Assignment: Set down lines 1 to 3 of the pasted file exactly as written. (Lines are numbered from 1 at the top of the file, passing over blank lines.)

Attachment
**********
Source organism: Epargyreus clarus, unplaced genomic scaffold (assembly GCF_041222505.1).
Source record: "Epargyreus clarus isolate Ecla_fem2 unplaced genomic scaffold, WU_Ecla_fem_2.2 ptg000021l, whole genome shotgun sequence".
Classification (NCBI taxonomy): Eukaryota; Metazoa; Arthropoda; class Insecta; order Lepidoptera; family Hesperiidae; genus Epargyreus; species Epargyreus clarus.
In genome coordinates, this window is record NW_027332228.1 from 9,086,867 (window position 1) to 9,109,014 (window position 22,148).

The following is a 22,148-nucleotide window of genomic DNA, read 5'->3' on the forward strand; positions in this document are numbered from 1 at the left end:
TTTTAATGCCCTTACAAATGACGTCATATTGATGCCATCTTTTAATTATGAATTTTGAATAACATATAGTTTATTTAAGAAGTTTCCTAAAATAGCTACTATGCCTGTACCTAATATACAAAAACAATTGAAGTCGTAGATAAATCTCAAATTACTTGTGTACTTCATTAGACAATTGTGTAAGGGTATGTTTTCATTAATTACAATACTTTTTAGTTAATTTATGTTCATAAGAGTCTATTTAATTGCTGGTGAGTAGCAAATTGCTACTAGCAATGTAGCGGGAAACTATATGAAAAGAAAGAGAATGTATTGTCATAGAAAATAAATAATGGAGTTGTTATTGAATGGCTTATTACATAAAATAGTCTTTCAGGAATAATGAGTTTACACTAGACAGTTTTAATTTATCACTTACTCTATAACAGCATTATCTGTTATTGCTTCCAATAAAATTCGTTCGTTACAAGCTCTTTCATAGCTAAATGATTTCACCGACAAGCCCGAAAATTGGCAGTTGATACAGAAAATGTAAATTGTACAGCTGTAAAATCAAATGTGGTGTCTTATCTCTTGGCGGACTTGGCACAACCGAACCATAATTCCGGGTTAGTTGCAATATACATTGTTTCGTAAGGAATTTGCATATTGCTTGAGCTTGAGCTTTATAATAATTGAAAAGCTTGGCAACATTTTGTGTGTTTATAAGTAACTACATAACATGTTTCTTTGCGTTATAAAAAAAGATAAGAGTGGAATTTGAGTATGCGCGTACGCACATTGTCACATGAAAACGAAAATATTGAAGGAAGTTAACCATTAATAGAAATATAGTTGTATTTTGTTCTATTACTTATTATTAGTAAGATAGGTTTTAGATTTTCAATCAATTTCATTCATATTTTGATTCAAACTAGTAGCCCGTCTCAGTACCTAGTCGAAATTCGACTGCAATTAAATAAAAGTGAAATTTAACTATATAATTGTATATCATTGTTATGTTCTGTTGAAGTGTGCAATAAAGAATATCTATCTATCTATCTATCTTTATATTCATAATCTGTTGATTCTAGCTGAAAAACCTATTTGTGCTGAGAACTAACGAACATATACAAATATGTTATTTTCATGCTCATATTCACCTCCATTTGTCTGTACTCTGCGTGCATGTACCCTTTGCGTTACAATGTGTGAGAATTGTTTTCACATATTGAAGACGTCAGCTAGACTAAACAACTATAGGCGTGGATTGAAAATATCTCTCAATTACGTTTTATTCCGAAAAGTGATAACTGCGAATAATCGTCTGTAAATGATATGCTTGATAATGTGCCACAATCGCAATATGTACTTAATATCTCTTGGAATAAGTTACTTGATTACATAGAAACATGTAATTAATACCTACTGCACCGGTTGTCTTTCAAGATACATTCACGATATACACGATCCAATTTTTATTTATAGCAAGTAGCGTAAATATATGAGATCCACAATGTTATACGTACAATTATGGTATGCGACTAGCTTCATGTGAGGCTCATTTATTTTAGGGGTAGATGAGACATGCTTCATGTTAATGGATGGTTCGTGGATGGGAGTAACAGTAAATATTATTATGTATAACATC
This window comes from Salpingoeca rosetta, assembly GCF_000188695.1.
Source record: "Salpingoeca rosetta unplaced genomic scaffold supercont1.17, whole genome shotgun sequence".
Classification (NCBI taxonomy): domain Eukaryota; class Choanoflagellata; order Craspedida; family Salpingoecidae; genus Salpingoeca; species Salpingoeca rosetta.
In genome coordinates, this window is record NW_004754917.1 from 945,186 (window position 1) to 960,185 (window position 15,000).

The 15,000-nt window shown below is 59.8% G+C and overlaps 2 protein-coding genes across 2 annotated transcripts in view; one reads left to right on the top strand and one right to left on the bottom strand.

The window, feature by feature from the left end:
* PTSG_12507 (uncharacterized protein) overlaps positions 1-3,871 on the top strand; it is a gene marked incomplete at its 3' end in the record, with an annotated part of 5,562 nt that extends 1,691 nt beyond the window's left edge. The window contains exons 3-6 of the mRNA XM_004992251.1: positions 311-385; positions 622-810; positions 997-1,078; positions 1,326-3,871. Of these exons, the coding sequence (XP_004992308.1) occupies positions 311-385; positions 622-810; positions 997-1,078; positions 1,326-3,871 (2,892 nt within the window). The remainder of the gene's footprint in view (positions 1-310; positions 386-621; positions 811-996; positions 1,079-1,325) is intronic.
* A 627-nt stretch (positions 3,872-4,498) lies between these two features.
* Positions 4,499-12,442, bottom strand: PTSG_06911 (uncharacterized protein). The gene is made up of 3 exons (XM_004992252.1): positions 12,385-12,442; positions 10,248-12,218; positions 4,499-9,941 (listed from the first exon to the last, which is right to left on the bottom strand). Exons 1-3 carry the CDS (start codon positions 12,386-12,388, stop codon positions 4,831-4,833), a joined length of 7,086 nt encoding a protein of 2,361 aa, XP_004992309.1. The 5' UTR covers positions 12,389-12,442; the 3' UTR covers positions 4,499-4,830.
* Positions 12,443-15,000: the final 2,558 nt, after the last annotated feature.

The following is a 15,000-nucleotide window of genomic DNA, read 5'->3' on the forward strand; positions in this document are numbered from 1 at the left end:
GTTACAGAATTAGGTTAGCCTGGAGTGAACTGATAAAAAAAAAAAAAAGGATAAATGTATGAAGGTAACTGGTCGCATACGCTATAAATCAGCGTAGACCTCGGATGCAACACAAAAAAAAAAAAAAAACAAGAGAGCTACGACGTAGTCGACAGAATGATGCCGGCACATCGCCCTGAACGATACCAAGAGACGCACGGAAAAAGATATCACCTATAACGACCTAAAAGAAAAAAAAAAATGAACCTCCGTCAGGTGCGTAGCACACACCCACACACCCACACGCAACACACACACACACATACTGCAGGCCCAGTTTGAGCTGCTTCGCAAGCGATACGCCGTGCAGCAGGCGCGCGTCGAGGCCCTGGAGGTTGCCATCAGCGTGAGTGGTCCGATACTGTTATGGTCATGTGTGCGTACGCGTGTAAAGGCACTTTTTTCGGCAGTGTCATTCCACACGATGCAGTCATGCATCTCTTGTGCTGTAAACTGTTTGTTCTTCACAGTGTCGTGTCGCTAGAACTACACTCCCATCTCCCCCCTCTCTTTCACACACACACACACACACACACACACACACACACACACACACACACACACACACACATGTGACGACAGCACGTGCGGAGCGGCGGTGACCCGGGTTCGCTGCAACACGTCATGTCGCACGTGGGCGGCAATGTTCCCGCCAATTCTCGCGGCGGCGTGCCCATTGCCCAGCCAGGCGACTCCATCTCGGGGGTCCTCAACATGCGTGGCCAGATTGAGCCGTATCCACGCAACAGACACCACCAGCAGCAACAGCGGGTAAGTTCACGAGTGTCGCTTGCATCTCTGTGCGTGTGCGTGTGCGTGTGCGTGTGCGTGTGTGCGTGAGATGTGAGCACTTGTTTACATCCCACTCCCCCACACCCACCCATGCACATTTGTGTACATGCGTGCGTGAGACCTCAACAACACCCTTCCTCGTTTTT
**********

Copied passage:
Source organism: Epargyreus clarus, unplaced genomic scaffold (assembly GCF_041222505.1).
Source record: "Epargyreus clarus isolate Ecla_fem2 unplaced genomic scaffold, WU_Ecla_fem_2.2 ptg000021l, whole genome shotgun sequence".
Classification (NCBI taxonomy): Eukaryota; Metazoa; Arthropoda; class Insecta; order Lepidoptera; family Hesperiidae; genus Epargyreus; species Epargyreus clarus.